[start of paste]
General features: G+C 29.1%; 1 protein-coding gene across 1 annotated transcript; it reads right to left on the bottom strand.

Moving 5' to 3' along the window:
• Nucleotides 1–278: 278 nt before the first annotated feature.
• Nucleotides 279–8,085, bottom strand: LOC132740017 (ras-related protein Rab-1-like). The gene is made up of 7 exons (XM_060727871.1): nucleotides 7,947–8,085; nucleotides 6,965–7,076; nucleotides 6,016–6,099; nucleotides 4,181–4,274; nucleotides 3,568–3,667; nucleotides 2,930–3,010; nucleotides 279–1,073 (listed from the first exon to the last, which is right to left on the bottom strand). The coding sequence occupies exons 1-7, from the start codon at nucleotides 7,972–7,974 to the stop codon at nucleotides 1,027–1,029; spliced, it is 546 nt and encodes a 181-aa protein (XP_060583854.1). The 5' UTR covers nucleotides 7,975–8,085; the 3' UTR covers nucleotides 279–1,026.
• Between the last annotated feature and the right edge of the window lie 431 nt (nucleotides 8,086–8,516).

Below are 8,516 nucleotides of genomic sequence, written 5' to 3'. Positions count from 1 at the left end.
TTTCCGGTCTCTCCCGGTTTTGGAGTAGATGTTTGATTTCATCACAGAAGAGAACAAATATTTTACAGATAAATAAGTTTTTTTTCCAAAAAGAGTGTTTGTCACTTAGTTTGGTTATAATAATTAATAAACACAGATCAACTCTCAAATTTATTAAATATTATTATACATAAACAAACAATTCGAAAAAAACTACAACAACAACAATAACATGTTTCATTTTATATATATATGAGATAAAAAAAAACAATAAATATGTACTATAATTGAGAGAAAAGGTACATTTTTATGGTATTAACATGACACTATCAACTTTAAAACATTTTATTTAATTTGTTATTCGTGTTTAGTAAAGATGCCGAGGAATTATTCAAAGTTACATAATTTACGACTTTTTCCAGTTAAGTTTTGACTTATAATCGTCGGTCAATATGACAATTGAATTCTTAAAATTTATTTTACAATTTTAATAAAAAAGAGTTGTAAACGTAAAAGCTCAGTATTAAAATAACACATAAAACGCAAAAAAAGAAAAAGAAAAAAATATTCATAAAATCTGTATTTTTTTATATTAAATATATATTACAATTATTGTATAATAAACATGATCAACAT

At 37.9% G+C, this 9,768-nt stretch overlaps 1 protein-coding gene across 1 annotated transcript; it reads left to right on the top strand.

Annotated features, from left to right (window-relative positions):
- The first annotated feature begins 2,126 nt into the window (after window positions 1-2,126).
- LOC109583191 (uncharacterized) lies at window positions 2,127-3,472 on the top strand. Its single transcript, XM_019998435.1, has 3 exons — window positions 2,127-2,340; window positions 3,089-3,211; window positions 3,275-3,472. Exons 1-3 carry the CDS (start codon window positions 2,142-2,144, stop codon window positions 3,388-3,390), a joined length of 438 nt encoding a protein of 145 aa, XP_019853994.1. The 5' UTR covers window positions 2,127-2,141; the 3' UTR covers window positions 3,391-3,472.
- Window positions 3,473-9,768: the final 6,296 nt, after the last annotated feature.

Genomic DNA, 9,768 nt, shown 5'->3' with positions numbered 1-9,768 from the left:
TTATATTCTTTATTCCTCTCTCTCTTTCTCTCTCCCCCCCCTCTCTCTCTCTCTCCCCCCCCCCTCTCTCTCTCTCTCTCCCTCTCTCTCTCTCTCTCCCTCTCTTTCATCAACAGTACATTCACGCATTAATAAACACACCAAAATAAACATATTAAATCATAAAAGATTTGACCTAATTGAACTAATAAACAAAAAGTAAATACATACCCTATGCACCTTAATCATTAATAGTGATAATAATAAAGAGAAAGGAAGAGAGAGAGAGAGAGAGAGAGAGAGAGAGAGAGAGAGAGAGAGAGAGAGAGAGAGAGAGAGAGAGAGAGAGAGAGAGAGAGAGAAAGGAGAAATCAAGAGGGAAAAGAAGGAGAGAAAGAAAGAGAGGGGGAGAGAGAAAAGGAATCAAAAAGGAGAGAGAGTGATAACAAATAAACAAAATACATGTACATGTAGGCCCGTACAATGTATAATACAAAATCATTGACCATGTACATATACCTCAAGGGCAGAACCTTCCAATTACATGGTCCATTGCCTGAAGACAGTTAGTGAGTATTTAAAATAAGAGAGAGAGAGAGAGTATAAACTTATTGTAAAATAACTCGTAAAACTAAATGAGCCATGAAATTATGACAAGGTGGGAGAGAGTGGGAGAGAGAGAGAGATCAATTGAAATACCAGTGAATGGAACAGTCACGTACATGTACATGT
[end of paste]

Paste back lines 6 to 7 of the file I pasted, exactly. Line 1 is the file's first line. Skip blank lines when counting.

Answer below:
Below are 8,516 nucleotides of genomic sequence, written 5' to 3'. Positions count from 1 at the left end.
TTTCCGGTCTCTCCCGGTTTTGGAGTAGATGTTTGATTTCATCACAGAAGAGAACAAATATTTTACAGATAAATAAGTTTTTTTTCCAAAAAGAGTGTTTGTCACTTAGTTTGGTTATAATAATTAATAAACACAGATCAACTCTCAAATTTATTAAATATTATTATACATAAACAAACAATTCGAAAAAAACTACAACAACAACAATAACATGTTTCATTTTATATATATATGAGATAAAAAAAAACAATAAATATGTACTATAATTGAGAGAAAAGGTACATTTTTATGGTATTAACATGACACTATCAACTTTAAAACATTTTATTTAATTTGTTATTCGTGTTTAGTAAAGATGCCGAGGAATTATTCAAAGTTACATAATTTACGACTTTTTCCAGTTAAGTTTTGACTTATAATCGTCGGTCAATATGACAATTGAATTCTTAAAATTTATTTTACAATTTTAATAAAAAAGAGTTGTAAACGTAAAAGCTCAGTATTAAAATAACACATAAAACGCAAAAAAAGAAAAAGAAAAAAATATTCATAAAATCTGTATTTTTTTATATTAAATATATATTACAATTATTGTATAATAAACATGATCAACAT